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STEM News Roundup: Teacher Appreciation Helps 80,000 Students Participate in Robotics

STEM News Round-Up: Teacher Appreciation Helps 80,000 Students Participate in Robotics

This week in Science, Technology, Engineering and Math news, a new release from -DonorsChoose.org, FIRST® and News Corp announced that their partnership in honor of National Teacher Appreciation Day resulted in the funding of over 500 STEM projects that helped over 80,000 students participate in STEM.

"The campaign to promote Science, Technology, Engineering and Math (STEM) education was born out of a unique collaboration between News Corp philanthropy partners DonorsChoose.org, a crowd-funding platform for teachers, and FIRST (For Inspiration and Recognition of Science and Technology), a leader in K-12 STEM education. The two organizations joined forces to nurture technology and engineering education in public schools through the use of Robotics,” the release said.

Funding helped schools all over the country purchase materials to help start or grow robotics initiatives for their students.

 

Keyboarding Offered to Students as Young as Kindergarten

 

More and more schools are looking to get younger students keyboarding practice in order to encourage future interest in programming, a look into Nebraska school districts revealed this week.

And as tests increasingly move from paper-to-pencil, schools are also looking to ensure student success while navigating digital exams.

"State education officials now recommend that schools start getting kids familiar with keyboards in third grade. More formal lessons, in which kids practice speed, focus on specific keys and work on looking at the computer screen and not down at the keyboard, should proceed in fourth grade and continue throughout middle school,” said Bonnie Sibert, the career field specialist for business, marketing and management with the Nebraska Department of Education, to Omaha.com. 

 

Opinion: Underrepresented Groups Must be Engaged with Access to Opportunity

 

In order to make meaningful progress in helping girls and minorities get into STEM studies, U.S. News contributor Vince Bertram says there is an imperative need for increased access to opportunity.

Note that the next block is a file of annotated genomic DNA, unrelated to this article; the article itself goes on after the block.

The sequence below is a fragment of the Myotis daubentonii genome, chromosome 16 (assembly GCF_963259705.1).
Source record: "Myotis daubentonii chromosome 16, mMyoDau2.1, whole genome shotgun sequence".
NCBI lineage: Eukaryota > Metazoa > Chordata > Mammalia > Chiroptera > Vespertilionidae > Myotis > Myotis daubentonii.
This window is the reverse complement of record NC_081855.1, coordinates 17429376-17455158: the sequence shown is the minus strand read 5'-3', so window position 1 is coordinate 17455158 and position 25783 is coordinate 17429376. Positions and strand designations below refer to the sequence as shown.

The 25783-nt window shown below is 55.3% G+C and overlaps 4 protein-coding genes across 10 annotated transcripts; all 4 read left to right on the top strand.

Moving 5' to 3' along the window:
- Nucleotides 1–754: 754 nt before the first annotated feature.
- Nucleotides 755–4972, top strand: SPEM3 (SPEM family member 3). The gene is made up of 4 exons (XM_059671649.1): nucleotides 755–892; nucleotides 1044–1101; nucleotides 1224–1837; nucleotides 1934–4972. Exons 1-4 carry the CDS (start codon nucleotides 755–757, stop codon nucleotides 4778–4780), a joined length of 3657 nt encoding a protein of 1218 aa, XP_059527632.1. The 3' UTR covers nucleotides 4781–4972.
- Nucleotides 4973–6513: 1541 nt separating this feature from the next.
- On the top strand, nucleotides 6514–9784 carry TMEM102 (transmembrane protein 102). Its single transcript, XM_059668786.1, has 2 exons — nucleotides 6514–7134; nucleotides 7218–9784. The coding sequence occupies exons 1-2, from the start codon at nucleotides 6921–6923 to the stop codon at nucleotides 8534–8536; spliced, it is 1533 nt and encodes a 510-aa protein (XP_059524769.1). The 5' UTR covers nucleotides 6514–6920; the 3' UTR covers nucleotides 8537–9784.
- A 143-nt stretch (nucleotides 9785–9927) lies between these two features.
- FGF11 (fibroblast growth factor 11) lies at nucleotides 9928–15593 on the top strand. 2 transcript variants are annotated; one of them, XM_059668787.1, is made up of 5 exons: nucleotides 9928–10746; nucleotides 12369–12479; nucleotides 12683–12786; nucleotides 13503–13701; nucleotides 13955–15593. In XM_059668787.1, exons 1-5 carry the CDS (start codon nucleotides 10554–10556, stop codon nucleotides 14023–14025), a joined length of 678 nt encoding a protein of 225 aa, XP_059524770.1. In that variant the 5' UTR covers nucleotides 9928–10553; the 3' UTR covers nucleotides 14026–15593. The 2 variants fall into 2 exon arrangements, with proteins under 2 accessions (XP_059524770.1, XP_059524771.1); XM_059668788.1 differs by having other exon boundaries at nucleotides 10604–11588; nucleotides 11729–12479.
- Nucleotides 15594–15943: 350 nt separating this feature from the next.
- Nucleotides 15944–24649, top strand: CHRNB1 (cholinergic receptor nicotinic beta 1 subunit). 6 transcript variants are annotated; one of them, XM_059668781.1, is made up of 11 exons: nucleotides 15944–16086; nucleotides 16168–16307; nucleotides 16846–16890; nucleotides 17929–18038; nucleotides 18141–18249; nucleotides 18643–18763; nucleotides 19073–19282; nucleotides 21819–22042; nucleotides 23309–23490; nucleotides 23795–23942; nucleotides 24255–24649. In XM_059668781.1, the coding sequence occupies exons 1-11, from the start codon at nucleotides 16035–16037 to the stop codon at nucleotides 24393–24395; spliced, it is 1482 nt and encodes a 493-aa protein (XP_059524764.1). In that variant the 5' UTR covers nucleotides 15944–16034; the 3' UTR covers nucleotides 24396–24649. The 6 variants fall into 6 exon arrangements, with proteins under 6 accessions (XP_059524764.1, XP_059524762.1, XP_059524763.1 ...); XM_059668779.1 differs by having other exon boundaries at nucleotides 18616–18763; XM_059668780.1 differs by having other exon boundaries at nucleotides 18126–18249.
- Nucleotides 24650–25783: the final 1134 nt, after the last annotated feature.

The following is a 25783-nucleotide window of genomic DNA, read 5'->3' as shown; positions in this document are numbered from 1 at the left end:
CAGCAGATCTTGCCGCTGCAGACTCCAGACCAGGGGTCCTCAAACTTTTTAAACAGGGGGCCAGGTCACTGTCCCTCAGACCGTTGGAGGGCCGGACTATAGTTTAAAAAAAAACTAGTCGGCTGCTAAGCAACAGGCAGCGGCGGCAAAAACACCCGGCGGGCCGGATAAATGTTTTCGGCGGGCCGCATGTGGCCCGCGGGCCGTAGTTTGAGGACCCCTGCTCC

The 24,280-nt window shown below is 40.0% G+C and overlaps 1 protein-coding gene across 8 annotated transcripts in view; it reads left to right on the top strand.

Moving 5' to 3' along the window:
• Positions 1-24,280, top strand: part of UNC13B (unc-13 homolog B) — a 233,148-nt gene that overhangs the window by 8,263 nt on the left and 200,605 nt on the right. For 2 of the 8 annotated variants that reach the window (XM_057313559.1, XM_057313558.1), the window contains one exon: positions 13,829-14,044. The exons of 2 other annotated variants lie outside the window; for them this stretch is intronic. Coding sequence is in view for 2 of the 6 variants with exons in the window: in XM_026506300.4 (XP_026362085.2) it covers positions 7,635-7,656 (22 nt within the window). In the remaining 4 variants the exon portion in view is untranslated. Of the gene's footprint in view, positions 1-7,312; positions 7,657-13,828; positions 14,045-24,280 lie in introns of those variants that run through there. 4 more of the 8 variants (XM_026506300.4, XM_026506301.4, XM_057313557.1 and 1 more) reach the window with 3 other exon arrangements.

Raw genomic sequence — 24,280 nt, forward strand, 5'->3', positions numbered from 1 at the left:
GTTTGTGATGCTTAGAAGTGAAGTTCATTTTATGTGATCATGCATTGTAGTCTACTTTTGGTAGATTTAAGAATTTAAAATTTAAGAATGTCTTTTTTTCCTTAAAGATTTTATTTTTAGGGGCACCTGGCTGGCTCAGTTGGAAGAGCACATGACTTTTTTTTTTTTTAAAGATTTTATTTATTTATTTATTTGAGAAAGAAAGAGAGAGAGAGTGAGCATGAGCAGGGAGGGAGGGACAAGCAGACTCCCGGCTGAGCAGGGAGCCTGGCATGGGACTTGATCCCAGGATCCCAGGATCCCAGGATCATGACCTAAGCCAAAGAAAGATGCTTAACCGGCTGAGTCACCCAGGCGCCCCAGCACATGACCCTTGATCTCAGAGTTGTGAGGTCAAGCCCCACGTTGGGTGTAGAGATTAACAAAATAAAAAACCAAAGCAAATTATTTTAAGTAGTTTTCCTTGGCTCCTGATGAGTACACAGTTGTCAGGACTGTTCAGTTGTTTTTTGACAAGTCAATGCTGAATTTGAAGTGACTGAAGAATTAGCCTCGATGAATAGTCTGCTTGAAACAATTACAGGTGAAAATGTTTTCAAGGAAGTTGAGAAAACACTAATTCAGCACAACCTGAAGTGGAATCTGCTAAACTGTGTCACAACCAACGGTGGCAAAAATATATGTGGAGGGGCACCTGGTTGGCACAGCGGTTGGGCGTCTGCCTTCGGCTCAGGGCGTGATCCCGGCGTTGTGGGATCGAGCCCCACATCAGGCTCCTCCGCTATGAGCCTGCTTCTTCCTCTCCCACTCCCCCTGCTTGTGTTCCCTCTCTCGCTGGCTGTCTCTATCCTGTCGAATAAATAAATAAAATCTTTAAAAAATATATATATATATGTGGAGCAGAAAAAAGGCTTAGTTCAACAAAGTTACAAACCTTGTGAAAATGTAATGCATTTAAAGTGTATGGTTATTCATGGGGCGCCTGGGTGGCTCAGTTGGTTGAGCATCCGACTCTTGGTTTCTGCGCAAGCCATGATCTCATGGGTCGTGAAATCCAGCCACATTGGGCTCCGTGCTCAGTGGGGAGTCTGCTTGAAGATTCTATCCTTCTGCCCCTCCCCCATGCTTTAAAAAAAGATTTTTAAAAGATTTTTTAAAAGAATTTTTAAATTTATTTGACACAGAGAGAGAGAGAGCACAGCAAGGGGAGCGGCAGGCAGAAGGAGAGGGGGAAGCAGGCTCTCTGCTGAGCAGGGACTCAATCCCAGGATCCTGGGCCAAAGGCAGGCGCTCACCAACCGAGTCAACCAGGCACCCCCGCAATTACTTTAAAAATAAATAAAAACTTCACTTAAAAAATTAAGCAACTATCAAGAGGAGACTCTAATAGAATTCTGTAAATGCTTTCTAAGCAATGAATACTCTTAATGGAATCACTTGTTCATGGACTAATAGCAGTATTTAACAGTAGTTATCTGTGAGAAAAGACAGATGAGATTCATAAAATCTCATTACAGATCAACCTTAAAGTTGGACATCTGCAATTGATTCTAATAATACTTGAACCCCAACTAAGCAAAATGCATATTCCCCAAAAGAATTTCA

Helping girls and minorities into STEM " will require a more concentrated and intentional effort to provide young girls and other underrepresented groups with access to relevant STEM opportunities, whether through programs like Verizon's D.C. boot camp and mentorships or a government-led effort akin to a modern-day Title IX,” Bertram said.

Bertram points to the first-ever results from the Nation’s Report Card in technology and engineering literacy and how girls outperformed boys, signifying the need to capitalize on these gains with early exposure to studies.

"The earlier in a young person's academic career that he or she is offered STEM courses, the better. The earlier students are exposed to those fields, the more innate and comfortable they'll be with them, and as a result, the less they'll be intimidated by them,” he said.

Read his full post.

 

Beta Version of Minecraft: Education Edition Available for Download

 

Helping get your students into programming might be easier than you though now that Minecraft will be available in an education edition meant to emphasize such kinds of skill in the classroom.

The download is currently only available to educators as Microsoft is relying on educator feedback this summer to ensure its product is classroom-friendly.

Find out how to get the free download here. 

 

Is Technology Good or Bad for Student Learning? Studies Are Conflicting

 

Maine’s Department of Education is allegedly going through great lengths to replace the iPads it purchased for its schools’ classrooms after finding they have “no educational value.”

Such occurrences are worrisome for schools that shell out lots of money for tech devices, especially since studies are conflicting about what works and how.

Check out some of the studies on device efficiency and one-to-one initiatives here.

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